I’m an addict to seasickness!! Are you?
Ever get that nauseated feeling when you feel like your stomach was turned inside out and your head doesn’t feel right? You feel down-right miserable and just wanna hang over the side of the boat and vomit?
What a great way to spend your first day on your first open water scuba dive..just kidding!! All jokes aside, this is absolutely the worst feeling to have in your head and stomach! You’re not smiling nor are you having fun… in fact, it could just be enough to turn you off from scuba diving!
Hey, I’m talking about SURVIVAL here!!
Seasickness = Misery!! Seasickness is preventable!
There are many methods you can try to take to help you prevent and avoid seasickness on a dive boat. I have 11 here for you based on my observations with divers and my experiences of this horrible affliction.
Why do divers get seasick?
First, let’s just get an understanding of why this makes us feel so miserable…
Your feet are used to being on ground. When you’re on a boat that rocks back and forth, your stomach starts to feel queasy and it gets worse because that’s all you can think of. Your brain is getting totally messed up and getting mixed signals from your eyes and inner ear. Once you get feeling this way, you can’t stop it until you get off the boat and it could take days to recover depending on how long you were on the boat.
Sea or motion sickness is how you feel when your inner ear senses motion that’s different from the motion you see. The feeling gets worse from uncomfortable to dizziness and sweating which then turns to nausea and even vomiting.
The great news is about 75% of the people get acclimated over time to the sea rocking back and forth and they can actually get rid of the affliction. For the remaining 25%, don’t give up doing what you love doing.
You see, I love my scuba diving and have absolutely no intentions of giving it up.
Prevent and Avoid Seasickness!!
1) Take the pill.
Dramamine, Bonine and antihistamines like Benadryl helps. There is also the regular Gravol. All of these cause drowsiness. I have tried Bonine, Dramamine, and the regular Gravol and I was able to enjoy my boat ride and my dives.
The only challenge I had was after the my dives, all I wanted to do was sleep and of course wasted the rest of the day. Not good if you’re on vacation! I tried half instead of consuming the whole pill and that worked just fine and I was not dozy at all after my dives.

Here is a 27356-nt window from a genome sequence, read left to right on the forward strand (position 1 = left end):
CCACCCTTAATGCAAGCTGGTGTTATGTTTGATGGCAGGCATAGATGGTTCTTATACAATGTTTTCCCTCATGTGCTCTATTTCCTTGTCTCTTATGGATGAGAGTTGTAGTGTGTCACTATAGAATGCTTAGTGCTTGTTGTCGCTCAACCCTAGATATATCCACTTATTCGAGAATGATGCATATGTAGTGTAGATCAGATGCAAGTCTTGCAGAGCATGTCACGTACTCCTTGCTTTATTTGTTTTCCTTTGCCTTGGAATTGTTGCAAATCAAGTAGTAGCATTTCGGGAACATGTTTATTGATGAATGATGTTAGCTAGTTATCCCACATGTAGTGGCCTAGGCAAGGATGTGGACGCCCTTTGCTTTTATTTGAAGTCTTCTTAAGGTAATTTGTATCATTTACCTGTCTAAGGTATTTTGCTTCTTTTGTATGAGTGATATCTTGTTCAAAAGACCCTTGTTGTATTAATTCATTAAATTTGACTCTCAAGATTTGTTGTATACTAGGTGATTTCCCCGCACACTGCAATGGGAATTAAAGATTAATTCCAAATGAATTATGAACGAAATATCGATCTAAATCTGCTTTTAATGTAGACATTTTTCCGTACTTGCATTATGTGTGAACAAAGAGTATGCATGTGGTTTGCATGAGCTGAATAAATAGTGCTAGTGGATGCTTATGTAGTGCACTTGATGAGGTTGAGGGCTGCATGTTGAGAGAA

Try the Ginger Gravol… it’s the best and it’s chewable.. quite yummy and best of all non-drowsy!
NOTE: If you decide to take the pill, even the Ginger Gravol… check with your family physician first, make sure to read the instruction before swallowing in case you have allergies, pregnant, etc. It’ll also tell you how soon you need to take it.
I started chewing one Ginger Gravol 30 minutes before boarding the dive boat and chew 2 when I go whale watching (longer trip and rougher waters).
If you forget to swallow the pill or chew the Ginger Gravol and decide to take it just when you board the boat, it may be too late because the it hasn’t taken effect and once you feel queasy… well, you’re pretty much toast as in feeling miserable!
2) Look out onto the horizon.
When you’re on the boat that’s rocking and rolling, don’t look at the waves, boat instruments, or other people on the boat… remember, your body parts and your inner ear, even your eyes are already sensing something’s not right.
Look out into the horizon because the horizon is stationary. By doing this, your brain will feel like you’re on ground. I’ve tried this, and it helps!
3) Center of the boat.
The best thing to do is to sit in the center of the boat so you won’t feel the boat rolling as much.
I’ve tried this as well…and again this method helps.
However, if you decide to go whale watching and get up to the side of the boat to see the whale breech … the symptoms come back and you don’t have time to even take a good picture of the whale because you’re only thinking of your stomach.